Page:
on all of the main Hawaiian Islands (except Kahoʻolawe and Niʻihau) at elevations from about 1,000 to 6,000 feet. Although it is not a rare species to encounter as a mature tree, seedlings are much less commonly seen (you can imagine how tasty the juicy berries are to rats and feral pigs). This again highlights the importance of protecting our native forest species from external pressures, primarily those of feral mammals. In Kaʻū, olomea can be admired in elevations above about 3,000 feet where the native forest remains (relatively) intact. Growing and Purchasing: While I have never seen olomea grown and marketed for landscaping, it absolutely should be! However, some specialty small-op nurseries may be able to grow some out, so if you are interested, please contact the author. If you do get your hands on an olomea (or two or three, remember that plants need friends, too), be sure you give it plenty of water and plant it in a location with at least partial shade. This species loves rich, organic soils, so mimic forest understory conditions as much as possible. Once your olomea establishes, you can enjoy its gorgeous fruiting season (roughly October-December) which is really something to admire. And of course, if you are up for it, maybe you can even try getting your campfire (safely) started using olomea!

To read comments, add your own, and like this story, see facebook.com/kaucalendar. See upcoming events, print edition and archive at kaunews.com. Support this news service with advertising at kaunews.com. 7,500 copies in the mail and on stands.

ZONTA CLUB OF HILO is accepting microgrant applications to provide funding for women-owned small businesses on Hawai'i Island. Women entrepreneurs who are seeking financial support are encouraged to apply.
    The Pay It Forward program goal is to help women in the community start up or expand a business through a microgrant intended to give a helping hand. Each grant will be up to $2,000. Awardees are encouraged to "Pay It Forward" when they are financially able.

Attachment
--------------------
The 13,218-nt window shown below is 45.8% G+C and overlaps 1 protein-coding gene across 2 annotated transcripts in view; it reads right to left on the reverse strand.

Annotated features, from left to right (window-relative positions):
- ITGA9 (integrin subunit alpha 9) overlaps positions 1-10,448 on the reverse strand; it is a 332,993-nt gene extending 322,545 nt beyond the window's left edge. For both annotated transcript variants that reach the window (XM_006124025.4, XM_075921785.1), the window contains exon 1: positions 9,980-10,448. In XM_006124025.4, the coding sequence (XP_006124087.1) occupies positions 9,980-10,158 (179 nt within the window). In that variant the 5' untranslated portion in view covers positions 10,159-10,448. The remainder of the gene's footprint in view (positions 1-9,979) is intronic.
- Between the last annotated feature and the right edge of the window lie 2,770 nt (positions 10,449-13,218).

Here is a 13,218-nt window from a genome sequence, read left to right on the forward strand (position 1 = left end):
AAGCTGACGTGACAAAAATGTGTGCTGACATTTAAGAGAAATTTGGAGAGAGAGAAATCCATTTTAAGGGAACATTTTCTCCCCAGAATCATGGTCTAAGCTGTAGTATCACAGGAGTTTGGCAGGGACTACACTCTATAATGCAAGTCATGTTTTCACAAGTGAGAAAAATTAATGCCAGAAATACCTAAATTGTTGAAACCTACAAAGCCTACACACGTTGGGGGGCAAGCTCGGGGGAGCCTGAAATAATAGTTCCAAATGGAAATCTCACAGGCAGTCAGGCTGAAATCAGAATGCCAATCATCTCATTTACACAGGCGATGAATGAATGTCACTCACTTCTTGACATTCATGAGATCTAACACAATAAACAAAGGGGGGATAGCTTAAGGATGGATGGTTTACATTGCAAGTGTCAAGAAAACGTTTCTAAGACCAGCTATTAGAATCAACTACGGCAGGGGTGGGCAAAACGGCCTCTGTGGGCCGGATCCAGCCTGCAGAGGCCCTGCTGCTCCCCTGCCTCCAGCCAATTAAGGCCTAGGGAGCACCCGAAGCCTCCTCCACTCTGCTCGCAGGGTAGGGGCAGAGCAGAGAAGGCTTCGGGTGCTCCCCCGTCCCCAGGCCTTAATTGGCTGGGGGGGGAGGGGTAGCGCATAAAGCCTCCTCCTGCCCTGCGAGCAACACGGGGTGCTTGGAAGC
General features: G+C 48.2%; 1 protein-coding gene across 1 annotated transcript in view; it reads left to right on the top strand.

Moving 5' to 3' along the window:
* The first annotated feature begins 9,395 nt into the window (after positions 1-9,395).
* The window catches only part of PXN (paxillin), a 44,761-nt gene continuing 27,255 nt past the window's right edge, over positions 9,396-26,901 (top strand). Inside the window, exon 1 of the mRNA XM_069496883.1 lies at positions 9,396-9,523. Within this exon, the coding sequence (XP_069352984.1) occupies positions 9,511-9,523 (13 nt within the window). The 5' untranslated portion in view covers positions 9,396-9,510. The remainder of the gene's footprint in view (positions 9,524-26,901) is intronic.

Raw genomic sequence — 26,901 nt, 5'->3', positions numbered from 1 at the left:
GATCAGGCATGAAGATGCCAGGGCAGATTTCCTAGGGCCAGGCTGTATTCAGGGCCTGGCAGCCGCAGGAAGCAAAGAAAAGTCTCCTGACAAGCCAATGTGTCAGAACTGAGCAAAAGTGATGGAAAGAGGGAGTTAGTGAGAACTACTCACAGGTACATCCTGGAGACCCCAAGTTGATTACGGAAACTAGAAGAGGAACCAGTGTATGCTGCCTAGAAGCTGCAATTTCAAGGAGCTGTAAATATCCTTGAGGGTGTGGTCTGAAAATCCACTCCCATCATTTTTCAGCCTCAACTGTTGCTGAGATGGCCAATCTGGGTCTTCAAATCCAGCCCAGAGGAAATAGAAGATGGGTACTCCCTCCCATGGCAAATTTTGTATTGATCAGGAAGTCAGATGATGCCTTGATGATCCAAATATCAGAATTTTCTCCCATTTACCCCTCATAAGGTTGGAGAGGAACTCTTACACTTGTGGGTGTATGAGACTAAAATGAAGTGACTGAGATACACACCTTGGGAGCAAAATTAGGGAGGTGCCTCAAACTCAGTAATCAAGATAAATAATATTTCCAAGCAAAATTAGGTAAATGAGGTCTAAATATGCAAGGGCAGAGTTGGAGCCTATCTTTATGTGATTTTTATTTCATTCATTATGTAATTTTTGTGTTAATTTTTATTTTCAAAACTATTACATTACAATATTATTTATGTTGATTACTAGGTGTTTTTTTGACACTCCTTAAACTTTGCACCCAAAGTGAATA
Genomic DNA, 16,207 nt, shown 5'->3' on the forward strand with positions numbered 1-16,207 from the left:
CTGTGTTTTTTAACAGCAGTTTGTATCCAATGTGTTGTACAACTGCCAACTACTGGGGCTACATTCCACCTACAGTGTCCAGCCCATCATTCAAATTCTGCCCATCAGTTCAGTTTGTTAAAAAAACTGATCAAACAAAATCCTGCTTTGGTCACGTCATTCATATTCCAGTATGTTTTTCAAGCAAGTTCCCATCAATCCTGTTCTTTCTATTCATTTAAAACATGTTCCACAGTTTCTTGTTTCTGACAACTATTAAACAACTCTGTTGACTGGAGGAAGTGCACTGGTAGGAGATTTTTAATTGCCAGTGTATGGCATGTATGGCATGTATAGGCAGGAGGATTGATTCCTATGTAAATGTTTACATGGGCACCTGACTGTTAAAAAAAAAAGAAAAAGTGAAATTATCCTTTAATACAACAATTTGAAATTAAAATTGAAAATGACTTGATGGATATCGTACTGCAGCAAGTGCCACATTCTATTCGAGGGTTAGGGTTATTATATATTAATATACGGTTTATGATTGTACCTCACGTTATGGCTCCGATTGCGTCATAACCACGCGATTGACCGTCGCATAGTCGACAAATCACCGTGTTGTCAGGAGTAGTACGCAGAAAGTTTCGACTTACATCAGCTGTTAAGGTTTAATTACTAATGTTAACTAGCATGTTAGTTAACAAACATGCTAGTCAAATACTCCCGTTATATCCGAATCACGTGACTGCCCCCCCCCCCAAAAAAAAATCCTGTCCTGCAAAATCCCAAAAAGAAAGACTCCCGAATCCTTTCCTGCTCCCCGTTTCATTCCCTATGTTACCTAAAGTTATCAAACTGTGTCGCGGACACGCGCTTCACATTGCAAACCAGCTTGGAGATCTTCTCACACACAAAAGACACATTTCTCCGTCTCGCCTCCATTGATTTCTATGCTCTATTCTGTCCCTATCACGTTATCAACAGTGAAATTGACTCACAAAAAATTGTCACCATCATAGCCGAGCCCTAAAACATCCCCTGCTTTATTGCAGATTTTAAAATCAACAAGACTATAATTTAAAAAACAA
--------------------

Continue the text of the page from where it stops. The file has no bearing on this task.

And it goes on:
"After a record-breaking number of applications in 2023, the club is thrilled to increase funding from $6,000 to $10,000 in order to assist even more female business owners," said Zonta Club of Hilo President Julie Tulang.
   "Helping women to succeed and improve our communities advances the mission of Zonta. Pay It Forward is one of the many programs our club offers to empower women and girls through service and advocacy," Tulang added.
    The Pay It Forward program of the local chapter of Zonta was launched in 2014 with an initial generous donation from Nancy Cabral, a Zonta member and owner of Day-Lum Rentals & Management, Inc. Cabral's desire was to encourage other women to achieve financial independence and business success. Since its inception, many other generous donors have contributed to these microgrants for women entrepreneurs.
    Applications are being accepted by midnight HST on July 31, 2024. The online application is available at https://zontahilo.org/pay-it-forward-microgrant/
    The Zonta Club of Hilo was founded in 1950 and is a member of Zonta International, whose mission is to build a better world for women and girls. For more information, visit zontahilo.org or email info@zontahilo.org.

To read comments, add your own, and like this story, see facebook.com/kaucalendar. See upcoming events, print edition and archive at kaunews.com. Support this news service with advertising at kaunews.com. 7,500 copies in the mail and on stands.